Influencing how you are seen in results …

Two websites I regularly look at are the The Guardian and Times Higher Education. In my lazy way I will often just pop the names into Google when looking for them. I have been interested in how they are characterised in Google results, based on what they put in the Meta description tags.
Before saying something about these, here is a note from Google:

While accurate meta descriptions can improve clickthrough, they won’t impact your ranking within search results. We frequently prefer to display meta descriptions of pages (when available) because it gives users a clear idea of the URL’s content. This directs them to good results faster and reduces the click-and-backtrack behavior that frustrates visitors and inflates web traffic metrics. [Google webmaster central]

So, what does The Guardian want the world to see it as it comes up in Google results? What does it think will encourage people to clickthrough to its site?
This is quite interesting as it uses ‘liberal’ in an American sense. Is this a part of the Guardian’s positioning as a global website rather than just a UK newspaper?
Here is The Times Higher
The reference to the World Rankings has been there for some time, before the recent publication of this year’s rankings. Again, global interest in the rankings transcends the UK focus of the publication. World rankings has been added to the title and to the description. Leading with ‘jobs’ in an interesting indicator of what it sees as important.
And speaking of rankings, here is the University of Michigan:
‘Diverse’ is also a word used by Ohio State:
University College Dublin doesn’t want anybody to be under any misapprehension about its position in the world, qualifying the title also …
The University of Warwick offers only its name, so Google steps in with its view about what might be important 😉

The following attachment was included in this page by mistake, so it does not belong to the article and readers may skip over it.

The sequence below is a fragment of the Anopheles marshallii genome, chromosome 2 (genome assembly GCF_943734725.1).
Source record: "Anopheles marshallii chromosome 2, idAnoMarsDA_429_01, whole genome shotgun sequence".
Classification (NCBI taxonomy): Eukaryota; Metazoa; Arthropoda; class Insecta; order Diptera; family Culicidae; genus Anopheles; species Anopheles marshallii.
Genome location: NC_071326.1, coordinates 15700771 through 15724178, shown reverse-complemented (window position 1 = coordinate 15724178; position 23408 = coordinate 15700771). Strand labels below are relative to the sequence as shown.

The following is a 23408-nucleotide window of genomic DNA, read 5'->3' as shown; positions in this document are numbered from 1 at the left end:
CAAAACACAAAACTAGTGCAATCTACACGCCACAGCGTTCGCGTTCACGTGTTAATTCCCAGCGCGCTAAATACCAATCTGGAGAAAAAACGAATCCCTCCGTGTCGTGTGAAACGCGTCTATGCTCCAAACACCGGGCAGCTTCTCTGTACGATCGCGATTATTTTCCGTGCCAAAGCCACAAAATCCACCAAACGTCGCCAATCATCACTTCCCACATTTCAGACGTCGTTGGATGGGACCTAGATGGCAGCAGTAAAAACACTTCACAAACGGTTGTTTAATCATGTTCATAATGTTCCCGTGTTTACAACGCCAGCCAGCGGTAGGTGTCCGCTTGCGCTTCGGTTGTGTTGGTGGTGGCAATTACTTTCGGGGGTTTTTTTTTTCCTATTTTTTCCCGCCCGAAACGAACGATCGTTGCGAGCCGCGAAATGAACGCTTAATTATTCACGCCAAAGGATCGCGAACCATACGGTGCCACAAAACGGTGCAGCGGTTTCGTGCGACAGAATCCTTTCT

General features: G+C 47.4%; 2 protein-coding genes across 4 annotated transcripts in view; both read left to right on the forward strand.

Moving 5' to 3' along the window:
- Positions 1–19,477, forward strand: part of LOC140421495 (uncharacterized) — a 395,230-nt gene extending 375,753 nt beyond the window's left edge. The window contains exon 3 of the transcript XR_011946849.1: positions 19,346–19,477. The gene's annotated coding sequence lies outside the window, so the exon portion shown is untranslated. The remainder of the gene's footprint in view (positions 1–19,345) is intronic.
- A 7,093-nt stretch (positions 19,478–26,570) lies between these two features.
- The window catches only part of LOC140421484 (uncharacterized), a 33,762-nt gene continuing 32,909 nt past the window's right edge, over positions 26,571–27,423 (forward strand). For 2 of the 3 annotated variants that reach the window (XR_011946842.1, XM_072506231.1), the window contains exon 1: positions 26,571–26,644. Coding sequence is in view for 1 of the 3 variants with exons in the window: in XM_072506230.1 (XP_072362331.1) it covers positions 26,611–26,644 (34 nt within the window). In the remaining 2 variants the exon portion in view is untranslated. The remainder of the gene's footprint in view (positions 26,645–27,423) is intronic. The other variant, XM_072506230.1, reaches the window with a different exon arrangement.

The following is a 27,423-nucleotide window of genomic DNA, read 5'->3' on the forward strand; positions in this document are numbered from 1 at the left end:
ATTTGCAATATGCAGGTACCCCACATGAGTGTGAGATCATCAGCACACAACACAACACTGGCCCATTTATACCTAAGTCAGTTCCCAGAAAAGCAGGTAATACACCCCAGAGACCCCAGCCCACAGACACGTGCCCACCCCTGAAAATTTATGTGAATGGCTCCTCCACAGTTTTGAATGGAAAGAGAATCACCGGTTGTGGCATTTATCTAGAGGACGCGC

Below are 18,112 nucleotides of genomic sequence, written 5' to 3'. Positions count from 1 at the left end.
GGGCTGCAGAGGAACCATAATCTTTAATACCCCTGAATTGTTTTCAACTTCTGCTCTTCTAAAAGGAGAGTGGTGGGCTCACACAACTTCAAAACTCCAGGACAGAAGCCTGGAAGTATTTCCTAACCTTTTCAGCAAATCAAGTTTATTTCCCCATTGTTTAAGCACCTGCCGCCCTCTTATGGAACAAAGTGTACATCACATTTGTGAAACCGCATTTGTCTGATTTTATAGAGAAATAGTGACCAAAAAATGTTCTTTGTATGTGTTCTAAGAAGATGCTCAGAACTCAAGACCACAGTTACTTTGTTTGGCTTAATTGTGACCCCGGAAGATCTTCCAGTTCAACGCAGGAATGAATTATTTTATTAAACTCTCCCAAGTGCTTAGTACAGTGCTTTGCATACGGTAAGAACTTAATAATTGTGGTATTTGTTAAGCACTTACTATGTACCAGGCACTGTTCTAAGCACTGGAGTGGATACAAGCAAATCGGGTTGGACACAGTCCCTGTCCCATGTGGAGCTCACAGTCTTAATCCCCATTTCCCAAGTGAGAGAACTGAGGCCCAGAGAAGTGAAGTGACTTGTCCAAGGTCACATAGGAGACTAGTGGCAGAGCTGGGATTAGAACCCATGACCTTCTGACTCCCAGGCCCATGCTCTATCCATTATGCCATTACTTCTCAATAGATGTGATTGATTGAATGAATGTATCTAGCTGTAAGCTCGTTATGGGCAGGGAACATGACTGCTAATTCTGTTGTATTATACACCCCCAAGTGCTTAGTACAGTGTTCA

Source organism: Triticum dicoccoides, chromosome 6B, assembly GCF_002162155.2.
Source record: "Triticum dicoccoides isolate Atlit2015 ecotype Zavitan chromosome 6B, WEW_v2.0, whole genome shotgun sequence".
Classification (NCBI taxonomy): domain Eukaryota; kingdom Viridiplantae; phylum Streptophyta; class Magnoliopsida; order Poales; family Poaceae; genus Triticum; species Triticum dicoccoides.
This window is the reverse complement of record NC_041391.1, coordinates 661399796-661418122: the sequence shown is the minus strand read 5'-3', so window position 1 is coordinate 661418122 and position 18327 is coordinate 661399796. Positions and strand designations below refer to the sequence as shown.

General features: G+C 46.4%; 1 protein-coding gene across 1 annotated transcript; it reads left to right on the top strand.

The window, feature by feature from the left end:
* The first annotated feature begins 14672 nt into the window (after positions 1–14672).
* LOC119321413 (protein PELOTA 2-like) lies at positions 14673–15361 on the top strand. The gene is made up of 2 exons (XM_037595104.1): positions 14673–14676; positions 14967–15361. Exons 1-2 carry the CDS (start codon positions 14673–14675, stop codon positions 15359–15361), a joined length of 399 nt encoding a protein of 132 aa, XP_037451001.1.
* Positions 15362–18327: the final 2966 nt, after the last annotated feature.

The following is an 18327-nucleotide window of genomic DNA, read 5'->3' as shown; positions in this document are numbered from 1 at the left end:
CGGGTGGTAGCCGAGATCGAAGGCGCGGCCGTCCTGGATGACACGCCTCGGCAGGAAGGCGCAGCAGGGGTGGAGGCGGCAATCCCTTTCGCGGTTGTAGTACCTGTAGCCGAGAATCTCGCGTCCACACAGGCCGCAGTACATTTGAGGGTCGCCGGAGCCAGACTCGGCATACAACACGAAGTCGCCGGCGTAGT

A very quick review of some public libraries suggested that the meta description tag is not widely used in this tactical way. Ditto for academic libraries. This is surprising given the potential influence on how people see a result. I would be interested to see some work on what influence such descriptions have on click-through rates, in particular in our domain, if it exists.
That said, here is Cleveland Public Library ..
… and Cambridge University Library …

3 thoughts on “Influencing how you are seen in results …”

  1. I think you are absolutely right reminding us these uses of metadata and their importance for advertising and communication purposes. Nevertheless influencing how you are seen in Google results is not only a matter of wise / savvy use of metadata by authors, institutions, organisations and their SEO. It depends also on what your competitors do and are allowed to do, on the abuse / misuse of companies and people data, trademarks, names, brands etc etc.
    That is way I believe there is a huge demand of governance of indexing and cataloguing practices in any sector, especially in the interests of small businesses and to prevent / fight cyber-crimes.
    I must also say that as a librarian and information specialist I still believe that influencing HOW YOU SEE the results of your own information efforts, searches or communication acts, is a good deal more pertaining my core skills and roles than trying to influence how you are seen in Google results.
    The former, both in public and private programmes and projects, is a process driven by understanding, defining and design, implement and active use information structures that are useful for whatever scope (learning, preservation, display, and infinite other stable / long term goals).
    The second is more like a game, still immensely important to gain awareness and stay on top of the rankings, but you cannot really control the results of these investments nowadays unless you have a very large advertising budget, OR immense institutional power, OR an impressive risk management force, and/or very short term tactic goals (15 minutes in the spotlight and then die forever?). So, in conclusion, I would not recommend libraries and librarians to care so much about Google results.
    Try to think how to reinvent resource discovery and cataloguing practices instead!
    See also my last blog post on this (What’s in a Title Proper) at

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